Source: mint.intuit.com

Here’s how you can prevent your emotions from stealing your hard-earned money.

Understand Your Emotional Triggers

Does scrolling through social media make you buy a new skincare routine? Does a tough day at work make you splurge on takeout most nights of the week? Pay attention.

Knowing what emotions push you to spend is the first step. You can trace these emotions to situations, locations, conversations, or even people that trigger them. Once you can identify why you feel a certain way, you can figure out how you can avoid these triggers.

Find Healthier Ways to Deal with Your Emotions

Deleting TikTok and getting a new job are two ways to deal with emotional spending. But let’s face it — you can’t always run from your problems. If the state of the world or your family situation is the cause of your emotional spending, you need to find a less expensive outlet.

Switch out your credit cards for a new fitness routine or hobby. Call a friend whenever you feel the urge to overspend or take up meditation. Fill your life with new experiences so you don’t feel the loss of your usual self-soothing tactic.

Stick to Your Budget

Stick to Your Budget

Source: boh.com

Knowing your spending limits is another good way to put your emotional spending in perspective. It exposes just how much you’re overdoing it. More importantly, it gives you an idea of what you should be spending instead.

After all, a well-balanced budget accounts for some fun spending. It gives you permission to buy the things that you like, within reason. According to the 50/30/20 budget, you may reserve as much as 30% of your take-home pay for the fun stuff, as long as you can pay your bills and save for the future with the other 50% and 20% respectively.

Revisiting your budget every month helps you identify new triggers that may crop up over time, so you stick with your limits on fun.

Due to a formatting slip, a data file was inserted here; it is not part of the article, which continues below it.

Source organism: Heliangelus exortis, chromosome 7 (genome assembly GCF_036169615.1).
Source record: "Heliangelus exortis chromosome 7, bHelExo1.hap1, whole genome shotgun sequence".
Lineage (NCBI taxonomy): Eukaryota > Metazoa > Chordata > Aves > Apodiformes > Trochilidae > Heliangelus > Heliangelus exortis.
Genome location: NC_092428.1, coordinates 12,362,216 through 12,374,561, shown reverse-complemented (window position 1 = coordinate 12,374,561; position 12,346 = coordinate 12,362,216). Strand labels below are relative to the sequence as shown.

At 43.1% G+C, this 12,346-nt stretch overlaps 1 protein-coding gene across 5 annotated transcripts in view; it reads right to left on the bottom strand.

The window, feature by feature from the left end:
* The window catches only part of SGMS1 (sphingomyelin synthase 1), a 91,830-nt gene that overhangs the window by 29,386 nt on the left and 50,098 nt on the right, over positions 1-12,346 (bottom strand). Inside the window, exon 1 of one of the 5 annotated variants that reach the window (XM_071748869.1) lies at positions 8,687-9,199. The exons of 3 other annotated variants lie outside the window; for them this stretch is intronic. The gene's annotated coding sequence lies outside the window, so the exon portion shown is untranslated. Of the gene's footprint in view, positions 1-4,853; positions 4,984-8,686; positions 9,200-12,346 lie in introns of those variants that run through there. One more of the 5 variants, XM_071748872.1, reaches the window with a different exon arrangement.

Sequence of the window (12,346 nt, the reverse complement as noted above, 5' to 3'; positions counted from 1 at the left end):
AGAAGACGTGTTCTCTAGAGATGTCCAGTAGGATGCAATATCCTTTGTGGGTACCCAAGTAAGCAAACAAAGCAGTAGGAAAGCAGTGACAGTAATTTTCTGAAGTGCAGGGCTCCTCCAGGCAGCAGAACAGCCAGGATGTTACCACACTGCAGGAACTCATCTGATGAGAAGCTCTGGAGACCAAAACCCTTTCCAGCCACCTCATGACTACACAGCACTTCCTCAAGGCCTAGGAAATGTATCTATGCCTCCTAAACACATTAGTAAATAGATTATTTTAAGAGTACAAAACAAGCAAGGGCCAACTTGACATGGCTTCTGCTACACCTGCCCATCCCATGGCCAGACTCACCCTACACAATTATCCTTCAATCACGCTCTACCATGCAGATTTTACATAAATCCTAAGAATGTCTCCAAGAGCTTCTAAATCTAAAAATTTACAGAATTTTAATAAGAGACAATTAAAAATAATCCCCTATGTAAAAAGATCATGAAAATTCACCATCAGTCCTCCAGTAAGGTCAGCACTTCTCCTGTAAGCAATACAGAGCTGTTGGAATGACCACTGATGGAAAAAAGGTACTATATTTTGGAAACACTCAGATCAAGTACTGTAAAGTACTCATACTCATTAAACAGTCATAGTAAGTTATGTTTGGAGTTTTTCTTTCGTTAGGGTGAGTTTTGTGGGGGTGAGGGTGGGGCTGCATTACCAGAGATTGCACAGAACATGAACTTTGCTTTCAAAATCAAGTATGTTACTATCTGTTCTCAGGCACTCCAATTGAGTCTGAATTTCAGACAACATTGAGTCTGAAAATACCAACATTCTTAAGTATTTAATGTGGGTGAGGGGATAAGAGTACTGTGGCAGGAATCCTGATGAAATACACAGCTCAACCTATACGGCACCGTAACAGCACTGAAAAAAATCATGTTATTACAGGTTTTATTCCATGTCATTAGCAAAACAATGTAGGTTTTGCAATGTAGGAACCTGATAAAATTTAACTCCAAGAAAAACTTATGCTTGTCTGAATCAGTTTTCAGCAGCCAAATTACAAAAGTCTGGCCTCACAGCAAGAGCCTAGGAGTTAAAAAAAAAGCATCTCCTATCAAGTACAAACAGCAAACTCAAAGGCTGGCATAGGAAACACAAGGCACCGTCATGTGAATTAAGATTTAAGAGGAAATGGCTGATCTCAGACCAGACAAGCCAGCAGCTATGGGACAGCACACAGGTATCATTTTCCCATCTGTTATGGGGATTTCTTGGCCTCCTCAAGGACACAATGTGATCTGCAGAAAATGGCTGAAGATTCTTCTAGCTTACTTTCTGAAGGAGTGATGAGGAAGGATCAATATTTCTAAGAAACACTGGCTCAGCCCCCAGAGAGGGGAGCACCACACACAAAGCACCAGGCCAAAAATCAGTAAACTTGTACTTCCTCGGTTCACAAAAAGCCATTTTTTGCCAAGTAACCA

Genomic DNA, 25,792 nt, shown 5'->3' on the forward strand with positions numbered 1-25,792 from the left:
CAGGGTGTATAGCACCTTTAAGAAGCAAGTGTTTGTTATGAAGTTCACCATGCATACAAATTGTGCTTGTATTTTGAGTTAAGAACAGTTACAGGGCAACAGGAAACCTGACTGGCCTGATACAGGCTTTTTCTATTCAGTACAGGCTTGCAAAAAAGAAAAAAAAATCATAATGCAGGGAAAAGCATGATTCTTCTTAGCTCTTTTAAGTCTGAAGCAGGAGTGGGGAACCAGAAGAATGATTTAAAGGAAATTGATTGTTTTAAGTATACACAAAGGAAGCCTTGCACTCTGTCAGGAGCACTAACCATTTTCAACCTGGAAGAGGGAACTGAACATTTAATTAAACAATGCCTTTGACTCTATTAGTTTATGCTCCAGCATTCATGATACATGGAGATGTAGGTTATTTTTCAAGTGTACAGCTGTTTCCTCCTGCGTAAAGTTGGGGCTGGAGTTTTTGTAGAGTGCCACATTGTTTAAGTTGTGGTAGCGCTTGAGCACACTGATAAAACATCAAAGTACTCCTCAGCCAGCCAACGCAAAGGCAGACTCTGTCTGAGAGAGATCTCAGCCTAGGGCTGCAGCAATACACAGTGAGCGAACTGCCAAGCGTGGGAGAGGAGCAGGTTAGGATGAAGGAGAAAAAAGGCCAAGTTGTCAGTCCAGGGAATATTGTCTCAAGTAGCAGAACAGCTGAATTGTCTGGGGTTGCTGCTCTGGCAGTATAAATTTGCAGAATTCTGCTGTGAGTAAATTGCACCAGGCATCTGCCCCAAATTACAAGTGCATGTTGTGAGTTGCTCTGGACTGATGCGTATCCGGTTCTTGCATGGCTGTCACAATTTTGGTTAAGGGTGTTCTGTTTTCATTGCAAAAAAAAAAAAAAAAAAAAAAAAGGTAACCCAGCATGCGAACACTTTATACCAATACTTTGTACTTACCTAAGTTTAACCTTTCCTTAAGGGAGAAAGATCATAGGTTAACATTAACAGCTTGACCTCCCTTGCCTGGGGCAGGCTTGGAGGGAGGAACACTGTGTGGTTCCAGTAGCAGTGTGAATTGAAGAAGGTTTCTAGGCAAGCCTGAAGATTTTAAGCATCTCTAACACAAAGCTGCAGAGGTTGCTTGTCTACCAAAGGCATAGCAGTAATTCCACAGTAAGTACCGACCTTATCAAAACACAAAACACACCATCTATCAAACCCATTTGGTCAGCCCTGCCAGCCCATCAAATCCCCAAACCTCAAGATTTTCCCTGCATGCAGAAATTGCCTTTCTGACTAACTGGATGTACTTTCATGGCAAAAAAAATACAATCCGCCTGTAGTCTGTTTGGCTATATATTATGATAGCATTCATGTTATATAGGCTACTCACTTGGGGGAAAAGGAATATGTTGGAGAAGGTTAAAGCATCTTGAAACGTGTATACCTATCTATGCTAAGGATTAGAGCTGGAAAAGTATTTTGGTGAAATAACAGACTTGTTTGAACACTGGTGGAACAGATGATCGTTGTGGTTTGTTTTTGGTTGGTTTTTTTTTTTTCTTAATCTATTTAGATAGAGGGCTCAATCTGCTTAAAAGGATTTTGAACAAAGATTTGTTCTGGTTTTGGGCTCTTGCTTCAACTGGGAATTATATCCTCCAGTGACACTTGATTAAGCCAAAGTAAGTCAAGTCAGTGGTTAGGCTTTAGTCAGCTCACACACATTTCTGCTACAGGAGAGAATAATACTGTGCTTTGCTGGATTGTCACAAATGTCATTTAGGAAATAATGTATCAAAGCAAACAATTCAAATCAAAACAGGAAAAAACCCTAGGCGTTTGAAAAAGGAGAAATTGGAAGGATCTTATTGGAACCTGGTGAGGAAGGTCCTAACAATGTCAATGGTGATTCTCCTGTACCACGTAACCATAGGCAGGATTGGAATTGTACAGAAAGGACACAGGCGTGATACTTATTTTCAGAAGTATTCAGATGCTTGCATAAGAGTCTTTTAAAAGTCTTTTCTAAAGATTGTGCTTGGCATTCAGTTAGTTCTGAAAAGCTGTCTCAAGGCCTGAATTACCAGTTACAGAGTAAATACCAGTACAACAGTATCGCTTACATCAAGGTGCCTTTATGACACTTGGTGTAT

Remove Temptation

No matter where you are, you’re only ever a few taps away from buying something online with a smartphone in your hand.

Since the modern world makes shopping easier than ever, it’s up to you to make it harder to spend your money.

  • Remove yourself from newsletters and subscriptions.
  • Delete saved payment information from your browser and shopping profiles.
  • Take a break from social media or unfollow branded content.
  • Leave your credit cards at home when you shop in person — research shows people spend less with cash.
  • Suggest meeting friends at home, a park, or another free location.
  • Delete shopping and banking apps from your phone.
  • Assign online bank account nicknames that reflect your goals — you’re less likely to withdraw cash for a new sneaker when it’s coming from an account called New Car Fund!

The Takeaway:

Humans are emotional beings, so you can’t completely divorce your spending from your emotions. But if your emotions are negatively impacting your finances, you may want to reevaluate how you spend money.

Get in tune with your emotions and figure out what makes you tick. This self-discovery is just as important as following a budget and avoiding your triggers.